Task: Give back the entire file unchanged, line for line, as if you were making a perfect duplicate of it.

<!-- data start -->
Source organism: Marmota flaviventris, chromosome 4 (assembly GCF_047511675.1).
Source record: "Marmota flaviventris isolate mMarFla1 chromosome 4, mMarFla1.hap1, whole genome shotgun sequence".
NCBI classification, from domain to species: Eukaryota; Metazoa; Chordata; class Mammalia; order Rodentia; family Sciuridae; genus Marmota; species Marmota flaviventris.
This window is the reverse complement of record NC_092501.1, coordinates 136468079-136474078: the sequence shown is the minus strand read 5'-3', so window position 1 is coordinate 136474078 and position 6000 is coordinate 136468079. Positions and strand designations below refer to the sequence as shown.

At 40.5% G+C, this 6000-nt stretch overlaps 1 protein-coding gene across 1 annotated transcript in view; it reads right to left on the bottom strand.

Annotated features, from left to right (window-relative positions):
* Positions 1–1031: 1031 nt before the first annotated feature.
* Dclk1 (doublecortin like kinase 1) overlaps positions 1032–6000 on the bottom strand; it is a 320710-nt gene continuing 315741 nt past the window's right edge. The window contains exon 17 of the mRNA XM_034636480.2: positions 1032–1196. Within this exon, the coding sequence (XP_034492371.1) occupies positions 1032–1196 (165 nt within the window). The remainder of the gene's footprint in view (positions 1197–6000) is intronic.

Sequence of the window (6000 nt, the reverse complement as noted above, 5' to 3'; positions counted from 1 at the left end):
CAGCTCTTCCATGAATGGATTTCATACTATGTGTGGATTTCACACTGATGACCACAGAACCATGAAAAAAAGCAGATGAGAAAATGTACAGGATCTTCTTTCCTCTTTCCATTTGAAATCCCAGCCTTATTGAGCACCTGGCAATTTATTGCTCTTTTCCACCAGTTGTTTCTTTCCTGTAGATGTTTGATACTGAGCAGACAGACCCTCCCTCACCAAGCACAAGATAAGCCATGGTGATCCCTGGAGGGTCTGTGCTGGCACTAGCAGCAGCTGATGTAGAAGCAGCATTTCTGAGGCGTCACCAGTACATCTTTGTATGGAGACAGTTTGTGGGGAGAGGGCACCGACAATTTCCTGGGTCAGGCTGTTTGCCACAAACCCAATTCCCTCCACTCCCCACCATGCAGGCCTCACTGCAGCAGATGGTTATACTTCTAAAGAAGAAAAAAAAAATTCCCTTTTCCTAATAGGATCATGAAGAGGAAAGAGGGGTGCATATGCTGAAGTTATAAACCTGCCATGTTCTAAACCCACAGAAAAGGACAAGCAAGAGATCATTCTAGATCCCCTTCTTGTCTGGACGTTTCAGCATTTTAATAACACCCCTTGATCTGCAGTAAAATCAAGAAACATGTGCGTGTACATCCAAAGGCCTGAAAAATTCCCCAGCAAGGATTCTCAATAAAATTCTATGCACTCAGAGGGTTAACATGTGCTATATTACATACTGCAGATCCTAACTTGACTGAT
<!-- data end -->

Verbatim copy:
Source organism: Marmota flaviventris, chromosome 4 (assembly GCF_047511675.1).
Source record: "Marmota flaviventris isolate mMarFla1 chromosome 4, mMarFla1.hap1, whole genome shotgun sequence".
NCBI classification, from domain to species: Eukaryota; Metazoa; Chordata; class Mammalia; order Rodentia; family Sciuridae; genus Marmota; species Marmota flaviventris.
This window is the reverse complement of record NC_092501.1, coordinates 136468079-136474078: the sequence shown is the minus strand read 5'-3', so window position 1 is coordinate 136474078 and position 6000 is coordinate 136468079. Positions and strand designations below refer to the sequence as shown.

At 40.5% G+C, this 6000-nt stretch overlaps 1 protein-coding gene across 1 annotated transcript in view; it reads right to left on the bottom strand.

Annotated features, from left to right (window-relative positions):
* Positions 1–1031: 1031 nt before the first annotated feature.
* Dclk1 (doublecortin like kinase 1) overlaps positions 1032–6000 on the bottom strand; it is a 320710-nt gene continuing 315741 nt past the window's right edge. The window contains exon 17 of the mRNA XM_034636480.2: positions 1032–1196. Within this exon, the coding sequence (XP_034492371.1) occupies positions 1032–1196 (165 nt within the window). The remainder of the gene's footprint in view (positions 1197–6000) is intronic.

Sequence of the window (6000 nt, the reverse complement as noted above, 5' to 3'; positions counted from 1 at the left end):
CAGCTCTTCCATGAATGGATTTCATACTATGTGTGGATTTCACACTGATGACCACAGAACCATGAAAAAAAGCAGATGAGAAAATGTACAGGATCTTCTTTCCTCTTTCCATTTGAAATCCCAGCCTTATTGAGCACCTGGCAATTTATTGCTCTTTTCCACCAGTTGTTTCTTTCCTGTAGATGTTTGATACTGAGCAGACAGACCCTCCCTCACCAAGCACAAGATAAGCCATGGTGATCCCTGGAGGGTCTGTGCTGGCACTAGCAGCAGCTGATGTAGAAGCAGCATTTCTGAGGCGTCACCAGTACATCTTTGTATGGAGACAGTTTGTGGGGAGAGGGCACCGACAATTTCCTGGGTCAGGCTGTTTGCCACAAACCCAATTCCCTCCACTCCCCACCATGCAGGCCTCACTGCAGCAGATGGTTATACTTCTAAAGAAGAAAAAAAAAATTCCCTTTTCCTAATAGGATCATGAAGAGGAAAGAGGGGTGCATATGCTGAAGTTATAAACCTGCCATGTTCTAAACCCACAGAAAAGGACAAGCAAGAGATCATTCTAGATCCCCTTCTTGTCTGGACGTTTCAGCATTTTAATAACACCCCTTGATCTGCAGTAAAATCAAGAAACATGTGCGTGTACATCCAAAGGCCTGAAAAATTCCCCAGCAAGGATTCTCAATAAAATTCTATGCACTCAGAGGGTTAACATGTGCTATATTACATACTGCAGATCCTAACTTGACTGAT